Survivors of Sandy Hook massacre graduate high school and remember classmates

Emma Ehrens speaks at a rally against gun violence just days before the high school graduation ceremony. Credit: CNN Newsource

Survivors of the Sandy Hook massacre are set to graduate high school and remember the classmates they lost in what was one of the deadliest school shootings in US history.

In December 2012, 20 children were killed at the school in Connecticut by a 20-year-old gunman armed with a semi-automatic assault-style rifle and two handguns.

Six teachers and administrators were also killed during the attack.

Graduating high school senior Emma Ehrens said she’s trying to prepare herself for a range of emotions – the joy of leaving school, nerves about what’s next and reflecting on what should have been.

Local residents join survivors of the 2012 Sandy Hook Elementary School shooting for a rally against gun violence. Credit: AP

“Thinking about all the what ifs: what if they were sitting next to me at graduation, what if we were still friends, where would we be? It’s just going to be a lot of what ifs in my head,” she said.

Emma was six years old and looking forward to making gingerbread houses when the attacker entered the school.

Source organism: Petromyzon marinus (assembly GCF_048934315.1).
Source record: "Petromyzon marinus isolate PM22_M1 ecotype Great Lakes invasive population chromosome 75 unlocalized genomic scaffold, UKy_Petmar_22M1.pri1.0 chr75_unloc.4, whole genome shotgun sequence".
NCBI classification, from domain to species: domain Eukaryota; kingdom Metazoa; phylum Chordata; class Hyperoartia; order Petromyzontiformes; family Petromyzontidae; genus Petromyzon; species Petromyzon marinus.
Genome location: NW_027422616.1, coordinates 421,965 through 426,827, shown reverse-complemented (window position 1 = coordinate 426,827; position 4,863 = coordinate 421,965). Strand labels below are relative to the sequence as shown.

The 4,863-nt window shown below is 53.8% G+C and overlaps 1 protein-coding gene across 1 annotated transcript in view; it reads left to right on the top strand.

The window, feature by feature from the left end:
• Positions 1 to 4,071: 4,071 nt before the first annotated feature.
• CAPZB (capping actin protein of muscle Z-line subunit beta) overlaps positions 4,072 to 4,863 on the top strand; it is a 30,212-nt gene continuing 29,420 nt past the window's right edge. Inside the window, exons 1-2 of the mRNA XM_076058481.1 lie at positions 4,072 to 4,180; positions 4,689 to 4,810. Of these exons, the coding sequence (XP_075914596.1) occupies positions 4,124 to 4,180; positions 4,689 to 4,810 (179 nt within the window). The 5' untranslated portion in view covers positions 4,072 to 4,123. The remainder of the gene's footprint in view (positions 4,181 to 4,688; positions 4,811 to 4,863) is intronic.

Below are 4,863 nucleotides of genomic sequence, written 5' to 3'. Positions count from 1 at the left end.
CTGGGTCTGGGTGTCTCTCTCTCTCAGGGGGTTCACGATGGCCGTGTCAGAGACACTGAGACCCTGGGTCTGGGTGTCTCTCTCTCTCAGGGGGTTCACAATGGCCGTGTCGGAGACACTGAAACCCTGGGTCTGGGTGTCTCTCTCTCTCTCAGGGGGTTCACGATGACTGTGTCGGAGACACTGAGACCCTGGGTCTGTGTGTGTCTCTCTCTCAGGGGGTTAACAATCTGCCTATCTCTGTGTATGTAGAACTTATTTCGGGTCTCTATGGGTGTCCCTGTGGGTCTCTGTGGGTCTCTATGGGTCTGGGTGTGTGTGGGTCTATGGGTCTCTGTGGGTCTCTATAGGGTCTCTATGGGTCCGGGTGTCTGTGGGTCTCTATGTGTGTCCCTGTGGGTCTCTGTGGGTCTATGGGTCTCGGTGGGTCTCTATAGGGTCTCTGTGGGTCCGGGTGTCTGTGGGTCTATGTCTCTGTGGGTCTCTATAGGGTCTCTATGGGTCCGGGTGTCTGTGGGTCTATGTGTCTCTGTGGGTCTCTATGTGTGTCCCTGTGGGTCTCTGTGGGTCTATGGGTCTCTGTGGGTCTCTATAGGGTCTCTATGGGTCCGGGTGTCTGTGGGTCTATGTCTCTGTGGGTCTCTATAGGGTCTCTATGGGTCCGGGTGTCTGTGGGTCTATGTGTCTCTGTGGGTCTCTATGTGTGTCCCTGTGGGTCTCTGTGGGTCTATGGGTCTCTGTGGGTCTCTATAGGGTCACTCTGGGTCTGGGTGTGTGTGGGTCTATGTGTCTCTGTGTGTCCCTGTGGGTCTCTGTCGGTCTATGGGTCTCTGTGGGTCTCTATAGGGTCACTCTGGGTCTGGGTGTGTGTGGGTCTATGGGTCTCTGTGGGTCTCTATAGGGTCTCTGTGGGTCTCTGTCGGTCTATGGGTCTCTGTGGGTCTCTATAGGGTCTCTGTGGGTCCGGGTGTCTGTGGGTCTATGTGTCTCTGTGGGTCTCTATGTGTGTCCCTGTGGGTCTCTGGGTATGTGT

She thought the popping noises were from roof construction work, until she saw the gunman.

“A guy – armed – came into my classroom and started shooting all of my friends and my teachers and my classmates,” she said. “His gun jammed and a friend of mine, Jesse Lewis, yelled at us to run and that’s what we did.”

Survivors of the 2012 Sandy Hook Elementary School shooting hold signs during a rally against gun violence. Credit: AP

Jesse, who was just six years old, was killed.

Grace Fischer hid with her friends in another classroom, feeling scared, she said, but not sure about what, until police officers escorted them out to safety at the fire station next door.

“When we got to the firehouse, we had to line up by grade and that’s when my teacher was like, this is really not OK,” she said. “Because when we lined up by grade, half our grade was missing.”

Gun violence is the leading cause of death for children in the US with shootings inside schools continuing to claim the lives of students and teachers.

In the future, Grace will attend Hamilton College in New York, with plans to focus on law and justice.

“I really want to make sure that they know I’m doing something,” she said of her classmates who had no chance to graduate.

“Even though they’re not here anymore, there are people who survived that are really trying to push for them. Because their lives were lost so early and I went through that at such an early age, I feel like it’s my purpose to continue my life in honour of them.”

Grace and Emma have campaigned for gun violence prevention and have met with Vice President Kamala Harris and other national leaders, as well as survivors and victims’ families from other school shootings.

During their graduation, they, along with their classmates, will be wearing green and white ribbons on their gowns, each inscribed with “Forever In Our Hearts”.

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